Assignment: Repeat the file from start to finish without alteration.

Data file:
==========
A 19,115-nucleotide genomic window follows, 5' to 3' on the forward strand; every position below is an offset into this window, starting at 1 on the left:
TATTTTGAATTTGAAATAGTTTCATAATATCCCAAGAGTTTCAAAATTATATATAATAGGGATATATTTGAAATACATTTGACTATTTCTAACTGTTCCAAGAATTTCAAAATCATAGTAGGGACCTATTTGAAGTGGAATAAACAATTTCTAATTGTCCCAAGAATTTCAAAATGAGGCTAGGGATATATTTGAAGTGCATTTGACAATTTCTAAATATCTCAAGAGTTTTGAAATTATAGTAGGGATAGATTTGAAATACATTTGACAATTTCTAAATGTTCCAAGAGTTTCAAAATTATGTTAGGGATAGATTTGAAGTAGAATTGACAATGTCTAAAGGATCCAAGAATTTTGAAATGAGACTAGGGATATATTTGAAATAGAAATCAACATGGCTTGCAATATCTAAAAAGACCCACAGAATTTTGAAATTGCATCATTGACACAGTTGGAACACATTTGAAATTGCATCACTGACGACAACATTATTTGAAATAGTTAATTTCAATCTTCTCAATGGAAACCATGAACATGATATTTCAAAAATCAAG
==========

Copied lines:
A 19,115-nucleotide genomic window follows, 5' to 3' on the forward strand; every position below is an offset into this window, starting at 1 on the left:
TATTTTGAATTTGAAATAGTTTCATAATATCCCAAGAGTTTCAAAATTATATATAATAGGGATATATTTGAAATACATTTGACTATTTCTAACTGTTCCAAGAATTTCAAAATCATAGTAGGGACCTATTTGAAGTGGAATAAACAATTTCTAATTGTCCCAAGAATTTCAAAATGAGGCTAGGGATATATTTGAAGTGCATTTGACAATTTCTAAATATCTCAAGAGTTTTGAAATTATAGTAGGGATAGATTTGAAATACATTTGACAATTTCTAAATGTTCCAAGAGTTTCAAAATTATGTTAGGGATAGATTTGAAGTAGAATTGACAATGTCTAAAGGATCCAAGAATTTTGAAATGAGACTAGGGATATATTTGAAATAGAAATCAACATGGCTTGCAATATCTAAAAAGACCCACAGAATTTTGAAATTGCATCATTGACACAGTTGGAACACATTTGAAATTGCATCACTGACGACAACATTATTTGAAATAGTTAATTTCAATCTTCTCAATGGAAACCATGAACATGATATTTCAAAAATCAAG